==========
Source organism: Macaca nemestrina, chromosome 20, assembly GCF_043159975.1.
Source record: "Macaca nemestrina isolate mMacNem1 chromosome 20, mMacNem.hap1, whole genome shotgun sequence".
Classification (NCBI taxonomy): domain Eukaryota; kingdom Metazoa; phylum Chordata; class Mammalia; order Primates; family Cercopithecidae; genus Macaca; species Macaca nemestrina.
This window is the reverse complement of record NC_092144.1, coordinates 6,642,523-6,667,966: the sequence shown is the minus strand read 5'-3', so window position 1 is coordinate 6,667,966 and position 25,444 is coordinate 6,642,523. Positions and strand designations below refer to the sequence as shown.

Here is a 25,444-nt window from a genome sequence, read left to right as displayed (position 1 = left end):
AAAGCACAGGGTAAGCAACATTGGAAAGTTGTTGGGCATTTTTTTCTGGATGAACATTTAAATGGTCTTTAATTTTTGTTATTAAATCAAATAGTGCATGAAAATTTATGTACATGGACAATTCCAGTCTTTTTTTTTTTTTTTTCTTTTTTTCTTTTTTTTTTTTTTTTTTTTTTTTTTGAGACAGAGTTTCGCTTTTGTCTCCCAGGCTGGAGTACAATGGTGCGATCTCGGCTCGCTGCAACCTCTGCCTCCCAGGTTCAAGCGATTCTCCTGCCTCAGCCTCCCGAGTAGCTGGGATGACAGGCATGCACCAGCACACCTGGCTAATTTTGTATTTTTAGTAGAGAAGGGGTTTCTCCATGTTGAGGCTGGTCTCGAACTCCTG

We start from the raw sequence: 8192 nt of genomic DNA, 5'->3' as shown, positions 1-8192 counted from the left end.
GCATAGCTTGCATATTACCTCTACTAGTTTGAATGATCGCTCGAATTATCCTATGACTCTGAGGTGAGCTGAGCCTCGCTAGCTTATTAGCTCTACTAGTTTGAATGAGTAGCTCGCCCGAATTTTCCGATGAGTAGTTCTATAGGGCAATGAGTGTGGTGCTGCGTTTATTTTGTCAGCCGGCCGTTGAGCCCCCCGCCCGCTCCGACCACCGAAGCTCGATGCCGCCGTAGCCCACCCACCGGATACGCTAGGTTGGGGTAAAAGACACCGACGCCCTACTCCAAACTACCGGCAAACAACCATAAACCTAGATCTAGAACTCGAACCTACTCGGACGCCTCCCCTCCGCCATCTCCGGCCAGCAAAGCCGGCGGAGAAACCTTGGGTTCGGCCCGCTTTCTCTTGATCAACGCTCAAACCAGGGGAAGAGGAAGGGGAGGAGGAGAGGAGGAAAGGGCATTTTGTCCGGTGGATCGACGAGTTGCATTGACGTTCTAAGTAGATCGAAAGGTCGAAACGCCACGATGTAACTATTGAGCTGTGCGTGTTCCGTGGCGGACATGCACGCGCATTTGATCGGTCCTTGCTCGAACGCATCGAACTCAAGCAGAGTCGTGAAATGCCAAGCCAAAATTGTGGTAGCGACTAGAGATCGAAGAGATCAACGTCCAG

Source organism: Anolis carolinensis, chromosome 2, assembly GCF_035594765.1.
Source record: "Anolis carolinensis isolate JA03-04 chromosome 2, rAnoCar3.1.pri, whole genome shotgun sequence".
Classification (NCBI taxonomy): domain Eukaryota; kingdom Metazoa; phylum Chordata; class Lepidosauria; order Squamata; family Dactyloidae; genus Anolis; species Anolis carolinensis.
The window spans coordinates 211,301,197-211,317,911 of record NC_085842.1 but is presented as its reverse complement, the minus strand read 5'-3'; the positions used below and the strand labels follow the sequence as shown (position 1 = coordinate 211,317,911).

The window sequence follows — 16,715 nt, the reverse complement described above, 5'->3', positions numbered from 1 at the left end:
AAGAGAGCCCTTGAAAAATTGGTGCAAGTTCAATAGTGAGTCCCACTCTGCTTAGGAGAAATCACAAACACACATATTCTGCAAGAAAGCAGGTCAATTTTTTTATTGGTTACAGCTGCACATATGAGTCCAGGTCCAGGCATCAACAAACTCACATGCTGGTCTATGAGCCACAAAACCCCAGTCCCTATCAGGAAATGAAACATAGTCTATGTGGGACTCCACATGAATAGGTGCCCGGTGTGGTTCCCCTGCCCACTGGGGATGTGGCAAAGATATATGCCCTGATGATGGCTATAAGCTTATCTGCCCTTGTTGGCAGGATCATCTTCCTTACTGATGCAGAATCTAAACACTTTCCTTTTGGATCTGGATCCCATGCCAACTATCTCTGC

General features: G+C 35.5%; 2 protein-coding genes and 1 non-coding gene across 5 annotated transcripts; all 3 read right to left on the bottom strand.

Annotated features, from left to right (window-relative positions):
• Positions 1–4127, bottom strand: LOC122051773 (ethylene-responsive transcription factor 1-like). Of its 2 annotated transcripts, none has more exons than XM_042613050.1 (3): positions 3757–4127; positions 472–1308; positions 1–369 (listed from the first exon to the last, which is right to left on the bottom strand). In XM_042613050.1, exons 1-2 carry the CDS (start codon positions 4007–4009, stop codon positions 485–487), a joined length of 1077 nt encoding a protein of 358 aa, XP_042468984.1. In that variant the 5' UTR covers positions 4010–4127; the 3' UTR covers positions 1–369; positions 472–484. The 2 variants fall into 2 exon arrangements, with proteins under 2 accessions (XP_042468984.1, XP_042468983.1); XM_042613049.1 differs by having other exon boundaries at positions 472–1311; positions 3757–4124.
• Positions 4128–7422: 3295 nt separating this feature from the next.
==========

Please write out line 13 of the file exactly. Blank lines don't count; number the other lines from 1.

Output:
The window sequence follows — 16,715 nt, the reverse complement described above, 5'->3', positions numbered from 1 at the left end: